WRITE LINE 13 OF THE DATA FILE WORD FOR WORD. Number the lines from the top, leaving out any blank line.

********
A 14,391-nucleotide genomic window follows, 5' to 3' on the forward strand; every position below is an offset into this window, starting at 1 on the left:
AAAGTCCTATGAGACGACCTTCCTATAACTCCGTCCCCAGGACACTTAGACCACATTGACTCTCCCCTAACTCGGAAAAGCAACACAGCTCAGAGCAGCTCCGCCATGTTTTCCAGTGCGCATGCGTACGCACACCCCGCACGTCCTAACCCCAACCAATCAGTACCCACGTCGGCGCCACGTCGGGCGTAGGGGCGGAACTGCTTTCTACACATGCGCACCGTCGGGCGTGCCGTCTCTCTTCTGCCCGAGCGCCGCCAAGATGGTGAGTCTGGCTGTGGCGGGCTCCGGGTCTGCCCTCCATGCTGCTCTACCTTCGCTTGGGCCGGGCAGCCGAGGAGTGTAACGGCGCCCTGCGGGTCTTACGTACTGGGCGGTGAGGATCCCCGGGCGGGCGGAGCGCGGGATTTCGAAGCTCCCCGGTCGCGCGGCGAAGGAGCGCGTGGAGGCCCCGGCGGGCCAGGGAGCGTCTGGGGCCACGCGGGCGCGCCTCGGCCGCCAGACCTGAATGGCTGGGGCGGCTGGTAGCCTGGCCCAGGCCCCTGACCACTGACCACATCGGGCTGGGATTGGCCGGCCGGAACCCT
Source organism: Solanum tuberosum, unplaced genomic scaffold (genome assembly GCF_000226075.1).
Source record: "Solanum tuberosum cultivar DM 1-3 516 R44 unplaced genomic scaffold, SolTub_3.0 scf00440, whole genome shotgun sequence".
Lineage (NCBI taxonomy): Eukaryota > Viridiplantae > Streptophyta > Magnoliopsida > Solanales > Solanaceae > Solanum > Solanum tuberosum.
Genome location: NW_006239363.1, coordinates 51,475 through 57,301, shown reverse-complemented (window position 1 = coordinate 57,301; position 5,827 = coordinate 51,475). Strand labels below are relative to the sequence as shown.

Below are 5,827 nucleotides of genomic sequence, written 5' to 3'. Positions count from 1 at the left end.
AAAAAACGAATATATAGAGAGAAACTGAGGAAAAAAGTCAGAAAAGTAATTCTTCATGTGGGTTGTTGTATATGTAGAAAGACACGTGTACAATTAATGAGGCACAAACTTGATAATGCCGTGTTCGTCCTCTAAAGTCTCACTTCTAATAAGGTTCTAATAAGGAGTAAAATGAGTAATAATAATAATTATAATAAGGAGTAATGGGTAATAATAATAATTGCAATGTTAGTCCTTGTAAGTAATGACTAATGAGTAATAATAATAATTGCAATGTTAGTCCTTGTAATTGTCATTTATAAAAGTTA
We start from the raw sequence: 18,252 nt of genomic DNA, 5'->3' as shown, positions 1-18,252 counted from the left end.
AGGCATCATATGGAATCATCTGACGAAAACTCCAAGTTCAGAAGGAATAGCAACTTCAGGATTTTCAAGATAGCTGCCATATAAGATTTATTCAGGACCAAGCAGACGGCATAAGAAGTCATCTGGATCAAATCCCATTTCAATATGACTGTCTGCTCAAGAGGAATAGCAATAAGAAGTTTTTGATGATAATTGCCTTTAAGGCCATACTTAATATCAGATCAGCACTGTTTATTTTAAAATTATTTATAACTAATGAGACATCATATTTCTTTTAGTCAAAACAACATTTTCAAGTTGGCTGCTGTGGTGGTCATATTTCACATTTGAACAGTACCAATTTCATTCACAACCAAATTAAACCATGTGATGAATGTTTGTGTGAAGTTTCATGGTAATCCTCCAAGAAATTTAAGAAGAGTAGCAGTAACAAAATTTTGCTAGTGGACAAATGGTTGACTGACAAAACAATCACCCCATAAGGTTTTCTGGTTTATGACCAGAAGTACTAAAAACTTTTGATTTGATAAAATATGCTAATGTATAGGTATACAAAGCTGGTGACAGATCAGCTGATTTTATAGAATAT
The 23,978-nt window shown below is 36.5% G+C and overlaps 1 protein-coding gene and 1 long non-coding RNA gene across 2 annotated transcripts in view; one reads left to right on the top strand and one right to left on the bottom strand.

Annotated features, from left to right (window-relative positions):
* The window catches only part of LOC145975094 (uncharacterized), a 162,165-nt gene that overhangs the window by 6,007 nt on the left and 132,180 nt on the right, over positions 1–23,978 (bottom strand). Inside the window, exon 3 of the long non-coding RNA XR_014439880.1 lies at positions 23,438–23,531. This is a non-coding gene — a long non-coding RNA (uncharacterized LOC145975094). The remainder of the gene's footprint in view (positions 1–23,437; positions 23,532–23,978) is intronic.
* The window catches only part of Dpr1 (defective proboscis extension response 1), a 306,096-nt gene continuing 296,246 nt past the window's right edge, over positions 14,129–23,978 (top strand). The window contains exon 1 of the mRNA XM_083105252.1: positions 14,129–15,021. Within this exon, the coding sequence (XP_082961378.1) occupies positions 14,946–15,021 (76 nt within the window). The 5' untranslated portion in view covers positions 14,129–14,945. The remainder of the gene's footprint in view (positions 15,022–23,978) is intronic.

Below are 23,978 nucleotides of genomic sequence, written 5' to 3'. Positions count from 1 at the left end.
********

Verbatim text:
* The window catches only part of LOC145975094 (uncharacterized), a 162,165-nt gene that overhangs the window by 6,007 nt on the left and 132,180 nt on the right, over positions 1–23,978 (bottom strand). Inside the window, exon 3 of the long non-coding RNA XR_014439880.1 lies at positions 23,438–23,531. This is a non-coding gene — a long non-coding RNA (uncharacterized LOC145975094). The remainder of the gene's footprint in view (positions 1–23,437; positions 23,532–23,978) is intronic.